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Edited by David Mearns Assistant editor: Steven Farram
FOREWORD Deputy Prime Minister of Timor-Leste, Dr. José Luis Guterres Opening Address At The Conference, Darwin, Australia, 7 February 2008 INTRODUCTION David Mearns, Imagining East Timor Again: The Ideas Of A ‘National Identity’ And ‘Democratic Governance’ In Timor-Leste PART ONE: RECONCILING THE PAST AND THE PRESENT TO THE FUTURE Fernanda Borges, CAVR Implementation: The Key To Transforming The Country And East Timorese Society Jill Jolliffe, Psychosocial Healing As A Prerequisite To Good Governance In East Timor Andrew Marriot, Justice In The Community, Justice In The Courts: Bridging East Timor’s Legal Divide PART TWO: THE STATE, POLITICAL PARTIES AND THE EMERGING ROLE OF PARLIAMENT Damien Kingsbury, East Timor’s Political Crisis: Origins And Resolution Akihisa Matsuno, The UN Transitional Administration And Democracy Building In Timor-Leste Dennis Shoesmith, Legislative-Executive Relations In Timor-Leste: The Case For Building A Stronger Parliament Damian Grenfell, Governance, Violence And Crises In Timor-Leste: Estadu Seidauk Mai Bu V.E. Wilson, Smoke And Mirrors: Institutionalising Fragility In The Polícia Nacional TimorLeste PART THREE: CULTURAL TRADITIONS AND CONTEMPORARY CITIZENSHIP James J. Fox, Repaying The Debt To Mau Kiak: Reflections On Timor’s Cultural Traditions And The Obligations Of Citizenship In An Independent East Timor Andrew McWilliam, Customary Governance In Timor-Leste Pyone Myat Thu, Land Forgotten: Effects Of Indonesian Re-Settlement On Rural Livelihoods In East Timor José ‘Josh’ Trindade, Reconciling Conflicting Paradigms: An East Timorese Vision Of The Ideal State Annette Field. Edited by Mark Green, Acknowledging The Past, Shaping The Future: How The Churches And Other Religious Communities Are Contributing To Timor-Leste’s Development (Extracts From The Report) PART FOUR: INTERNATIONAL AGENCIES: OPPORTUNITIES AND CONSTRAINTS FOR FUTURE DEVELOPMENT Fiona Crockford, Building Demand For Better Governance: Enabling Citizen-State Engagement In Timor-Leste Yukako Sakabe, International Assistance To The Nation-Building Efforts Of Timor-Leste Sara Niner, Women’s Handcrafts Production In East Timor: Change For The Better?
Trindade, Jose 'Josh'. 2008. Reconciling the Conflicting Paradigms: An East Timorese Vision of the Ideal State. In Democratic Governance in Timor-Leste: Reconciling the Local and the National, edited by D. Mearns. Darwin: Charles Darwin University.
[Begin page 160]
RECONCILING CONFLICTING PARADIGMS: AN EAST TIMORESE VISION OF THE IDEAL STATE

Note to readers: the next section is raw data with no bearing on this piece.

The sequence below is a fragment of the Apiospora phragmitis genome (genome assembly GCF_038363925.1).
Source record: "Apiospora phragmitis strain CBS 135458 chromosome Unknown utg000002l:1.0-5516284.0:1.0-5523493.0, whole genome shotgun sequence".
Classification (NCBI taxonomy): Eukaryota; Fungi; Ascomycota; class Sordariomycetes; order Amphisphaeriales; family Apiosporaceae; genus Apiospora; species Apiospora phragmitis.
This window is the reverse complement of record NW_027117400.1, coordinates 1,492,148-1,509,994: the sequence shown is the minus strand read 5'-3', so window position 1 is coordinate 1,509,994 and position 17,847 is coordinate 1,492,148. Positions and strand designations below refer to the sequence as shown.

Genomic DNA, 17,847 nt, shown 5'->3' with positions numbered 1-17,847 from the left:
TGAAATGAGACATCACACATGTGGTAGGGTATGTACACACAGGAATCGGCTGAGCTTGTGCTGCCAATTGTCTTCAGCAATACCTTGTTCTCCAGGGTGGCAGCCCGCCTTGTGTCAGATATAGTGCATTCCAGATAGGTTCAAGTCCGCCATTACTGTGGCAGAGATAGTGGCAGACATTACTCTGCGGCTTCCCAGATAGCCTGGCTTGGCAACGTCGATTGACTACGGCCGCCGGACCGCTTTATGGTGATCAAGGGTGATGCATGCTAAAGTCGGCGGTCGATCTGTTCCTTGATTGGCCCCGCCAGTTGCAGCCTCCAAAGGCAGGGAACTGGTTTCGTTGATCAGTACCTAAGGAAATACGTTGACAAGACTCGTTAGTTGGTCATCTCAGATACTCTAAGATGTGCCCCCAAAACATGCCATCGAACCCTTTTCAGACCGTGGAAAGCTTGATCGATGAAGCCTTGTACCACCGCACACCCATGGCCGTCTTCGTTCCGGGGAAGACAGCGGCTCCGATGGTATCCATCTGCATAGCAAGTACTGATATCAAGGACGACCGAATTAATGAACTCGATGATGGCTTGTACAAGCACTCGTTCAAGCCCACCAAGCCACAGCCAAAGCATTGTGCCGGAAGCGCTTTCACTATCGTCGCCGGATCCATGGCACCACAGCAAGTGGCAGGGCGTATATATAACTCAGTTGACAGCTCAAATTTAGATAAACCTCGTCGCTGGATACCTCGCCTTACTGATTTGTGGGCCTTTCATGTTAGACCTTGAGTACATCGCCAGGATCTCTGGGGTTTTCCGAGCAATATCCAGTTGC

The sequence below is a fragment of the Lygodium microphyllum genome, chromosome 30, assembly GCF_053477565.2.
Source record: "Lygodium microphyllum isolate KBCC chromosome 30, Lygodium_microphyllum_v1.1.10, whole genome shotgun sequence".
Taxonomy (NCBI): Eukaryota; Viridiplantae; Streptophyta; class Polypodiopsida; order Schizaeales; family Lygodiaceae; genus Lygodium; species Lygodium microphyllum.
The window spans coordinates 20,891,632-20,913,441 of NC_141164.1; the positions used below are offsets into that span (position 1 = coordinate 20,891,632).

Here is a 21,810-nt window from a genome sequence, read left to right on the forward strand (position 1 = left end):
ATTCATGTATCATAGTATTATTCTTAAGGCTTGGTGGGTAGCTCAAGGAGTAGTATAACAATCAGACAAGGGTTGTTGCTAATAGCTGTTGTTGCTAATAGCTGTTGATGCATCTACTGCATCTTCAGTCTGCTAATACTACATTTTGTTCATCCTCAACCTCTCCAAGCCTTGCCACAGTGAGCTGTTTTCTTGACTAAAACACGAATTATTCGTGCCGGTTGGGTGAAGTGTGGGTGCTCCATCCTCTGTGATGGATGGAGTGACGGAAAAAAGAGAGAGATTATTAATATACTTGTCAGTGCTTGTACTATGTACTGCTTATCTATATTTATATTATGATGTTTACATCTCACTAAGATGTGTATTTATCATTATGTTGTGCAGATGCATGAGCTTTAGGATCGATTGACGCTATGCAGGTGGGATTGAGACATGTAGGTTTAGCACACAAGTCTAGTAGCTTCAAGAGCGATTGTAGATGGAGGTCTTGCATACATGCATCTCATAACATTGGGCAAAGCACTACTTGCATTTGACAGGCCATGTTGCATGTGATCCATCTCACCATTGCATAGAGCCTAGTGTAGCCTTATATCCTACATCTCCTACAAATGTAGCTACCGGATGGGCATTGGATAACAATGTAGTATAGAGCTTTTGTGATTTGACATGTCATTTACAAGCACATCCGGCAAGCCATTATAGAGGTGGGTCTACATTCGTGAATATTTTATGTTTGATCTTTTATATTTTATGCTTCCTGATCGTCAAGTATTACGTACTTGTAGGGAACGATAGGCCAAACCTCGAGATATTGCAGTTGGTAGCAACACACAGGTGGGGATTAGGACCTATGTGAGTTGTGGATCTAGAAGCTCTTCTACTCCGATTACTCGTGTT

Jose ‘Josh’ Trindade Introduction Before 1999 East Timor was a ‘nation without a state’ (Borgerhoff cited in Scanteam 2007:12). Prior to independence, a national identity was built and based on resistance to occupation (Scanteam 2007) and colonialism. Twenty-four years of resistance to the Indonesian occupation unified the country’s diverse population. This sense of unity through struggle and being historically distinct from Indonesia contributed to achieving independence in 2002. But evidence shows that this constructed identity has since divided East Timorese society and it triggered the 2006 crisis. Today, East Timor looks very much like a ‘state without a nation’. Since 2006 the sense of nation and state appears to have fragmented, being replaced by competing and divisive narratives about the past, and a strong sense of exclusion and frustration. In the process of nation-building, key groups in society have come to feel excluded and are looking for a sense of belonging elsewhere than in the state. This paper will argue that, in order to make the state work for the people it is not too late to develop and introduce new concepts and ideas that facilitate the population achieving shared values, common identity and understandings based on existing culture,1 traditions, history and social structure. The paper will discuss how the formation of the nation-state in 2002 ignored some of the vital elements of East Timorese social structure, culture and traditions that still influence the daily life of East Timorese citizens today. The paper also puts forward the argument that the manner in which East Timor is building a state is like that of a house being built on sand. The country has no spirit or soul and is like a walking corpse; inanimate, yet alive (Trindade 2006). As a state, East Timor remains fragile and what is needed is a strong foundation that is rooted deeply in its people’s common beliefs and the shared cultural values that will enable the population to remain cohesive and live together under one nation. Therefore, in the context of East Timor, we may need to reassess our understanding of nationalism and the widespread assumption that the capacity of the nation-state as envisaged at the time of independence was strong enough to resist internal and external challenges. The ‘Imagined Community’ of East Timor – Does it Exist? If Benedict Anderson’s Imagined Communities (1991) is used to analyse nationalism in East Timor, then there is still an inability amongst the East Timorese to imagine themselves as one nation. The majority of East Timorese perceive the state as being equivalent to their village, their region, their language group or their local institutions. They cannot imagine themselves as citizens of one country. [End of p.160] [start p.161] They cannot imagine the idea of a nation-state2 beyond the immediate groups or entities they belong to and that are available around them. On other occasions they imagine that the state is no more than (or even less than) the political party they support. This, of course, undermines the national interest and national unity. The United Nations (UN) report investigating the crisis of 2006 notes that it was caused by the frailty of state institutions (UN 2006:16). The clash between state institutions, such as the conflict between F-FDTL (East Timor Defence Force) and the PNTL (East Timor National Police) in 2006 was the result of the